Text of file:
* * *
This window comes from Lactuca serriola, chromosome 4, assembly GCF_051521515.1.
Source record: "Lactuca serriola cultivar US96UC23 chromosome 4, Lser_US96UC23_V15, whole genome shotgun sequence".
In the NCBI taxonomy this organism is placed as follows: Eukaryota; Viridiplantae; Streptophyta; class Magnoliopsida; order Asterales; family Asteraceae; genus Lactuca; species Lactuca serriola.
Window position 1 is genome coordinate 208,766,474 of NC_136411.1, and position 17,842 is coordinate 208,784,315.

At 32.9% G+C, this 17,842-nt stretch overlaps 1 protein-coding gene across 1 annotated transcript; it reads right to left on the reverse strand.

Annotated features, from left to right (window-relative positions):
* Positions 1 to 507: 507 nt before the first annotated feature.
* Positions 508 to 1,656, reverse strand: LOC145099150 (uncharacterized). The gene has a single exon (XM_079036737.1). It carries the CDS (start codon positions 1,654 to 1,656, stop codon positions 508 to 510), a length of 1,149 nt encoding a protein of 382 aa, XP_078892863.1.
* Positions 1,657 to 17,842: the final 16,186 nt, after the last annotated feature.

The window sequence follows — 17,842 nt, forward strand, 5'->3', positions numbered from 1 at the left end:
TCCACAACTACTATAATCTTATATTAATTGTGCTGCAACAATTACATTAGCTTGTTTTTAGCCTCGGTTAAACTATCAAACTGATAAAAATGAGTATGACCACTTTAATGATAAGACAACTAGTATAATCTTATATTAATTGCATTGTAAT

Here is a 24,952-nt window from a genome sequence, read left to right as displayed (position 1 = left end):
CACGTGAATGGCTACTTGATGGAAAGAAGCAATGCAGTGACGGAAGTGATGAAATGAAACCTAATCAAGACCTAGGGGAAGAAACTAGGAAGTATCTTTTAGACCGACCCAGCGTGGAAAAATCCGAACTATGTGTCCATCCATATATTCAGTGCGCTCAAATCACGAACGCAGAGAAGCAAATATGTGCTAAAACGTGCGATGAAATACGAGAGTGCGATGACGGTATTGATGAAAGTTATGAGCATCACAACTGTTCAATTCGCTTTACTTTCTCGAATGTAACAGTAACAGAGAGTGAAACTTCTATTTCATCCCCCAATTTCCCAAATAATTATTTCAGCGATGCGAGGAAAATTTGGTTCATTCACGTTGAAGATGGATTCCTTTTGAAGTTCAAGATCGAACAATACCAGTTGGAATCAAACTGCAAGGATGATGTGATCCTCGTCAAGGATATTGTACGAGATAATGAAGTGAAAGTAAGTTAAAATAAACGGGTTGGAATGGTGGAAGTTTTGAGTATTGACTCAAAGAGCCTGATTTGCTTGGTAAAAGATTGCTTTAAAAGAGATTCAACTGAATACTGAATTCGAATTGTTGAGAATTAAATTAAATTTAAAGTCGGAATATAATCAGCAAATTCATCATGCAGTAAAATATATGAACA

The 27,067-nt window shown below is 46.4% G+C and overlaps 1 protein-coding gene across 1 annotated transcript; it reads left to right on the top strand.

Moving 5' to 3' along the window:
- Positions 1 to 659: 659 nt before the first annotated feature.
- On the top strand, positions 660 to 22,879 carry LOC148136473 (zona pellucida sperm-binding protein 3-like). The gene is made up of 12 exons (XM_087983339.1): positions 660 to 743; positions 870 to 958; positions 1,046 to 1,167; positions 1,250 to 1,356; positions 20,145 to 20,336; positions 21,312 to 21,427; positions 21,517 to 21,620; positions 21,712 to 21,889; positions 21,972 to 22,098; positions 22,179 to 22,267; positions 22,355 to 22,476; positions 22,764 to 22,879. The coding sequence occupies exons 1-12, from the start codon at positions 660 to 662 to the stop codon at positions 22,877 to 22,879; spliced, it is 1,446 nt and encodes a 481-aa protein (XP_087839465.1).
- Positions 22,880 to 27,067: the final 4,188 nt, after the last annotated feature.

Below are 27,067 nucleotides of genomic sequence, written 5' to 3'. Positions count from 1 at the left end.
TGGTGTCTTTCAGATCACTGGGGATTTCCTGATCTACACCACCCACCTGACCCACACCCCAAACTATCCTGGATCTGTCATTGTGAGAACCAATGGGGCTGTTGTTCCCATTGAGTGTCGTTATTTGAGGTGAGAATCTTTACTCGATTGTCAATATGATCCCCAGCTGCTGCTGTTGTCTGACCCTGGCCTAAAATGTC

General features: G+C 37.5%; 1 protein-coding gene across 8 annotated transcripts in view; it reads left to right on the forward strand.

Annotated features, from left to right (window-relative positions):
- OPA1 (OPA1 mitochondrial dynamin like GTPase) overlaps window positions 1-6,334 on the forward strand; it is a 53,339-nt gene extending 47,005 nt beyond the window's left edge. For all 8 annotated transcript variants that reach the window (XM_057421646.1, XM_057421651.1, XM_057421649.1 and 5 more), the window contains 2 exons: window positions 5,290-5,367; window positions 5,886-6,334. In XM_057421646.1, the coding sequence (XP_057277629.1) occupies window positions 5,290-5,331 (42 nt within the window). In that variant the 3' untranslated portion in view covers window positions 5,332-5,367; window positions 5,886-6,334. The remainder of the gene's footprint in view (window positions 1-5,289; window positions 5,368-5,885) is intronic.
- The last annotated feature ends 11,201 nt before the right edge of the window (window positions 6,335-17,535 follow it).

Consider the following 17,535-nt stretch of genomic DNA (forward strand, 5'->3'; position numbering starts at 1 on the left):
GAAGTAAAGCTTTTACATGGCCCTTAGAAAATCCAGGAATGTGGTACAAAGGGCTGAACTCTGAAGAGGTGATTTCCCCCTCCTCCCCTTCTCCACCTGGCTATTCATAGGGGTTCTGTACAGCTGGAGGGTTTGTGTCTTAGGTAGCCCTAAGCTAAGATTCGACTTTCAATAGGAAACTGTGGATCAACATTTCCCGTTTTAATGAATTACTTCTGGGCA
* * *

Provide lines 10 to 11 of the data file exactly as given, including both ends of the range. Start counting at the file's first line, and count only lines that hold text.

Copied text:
The window sequence follows — 17,842 nt, forward strand, 5'->3', positions numbered from 1 at the left end:
TCCACAACTACTATAATCTTATATTAATTGTGCTGCAACAATTACATTAGCTTGTTTTTAGCCTCGGTTAAACTATCAAACTGATAAAAATGAGTATGACCACTTTAATGATAAGACAACTAGTATAATCTTATATTAATTGCATTGTAAT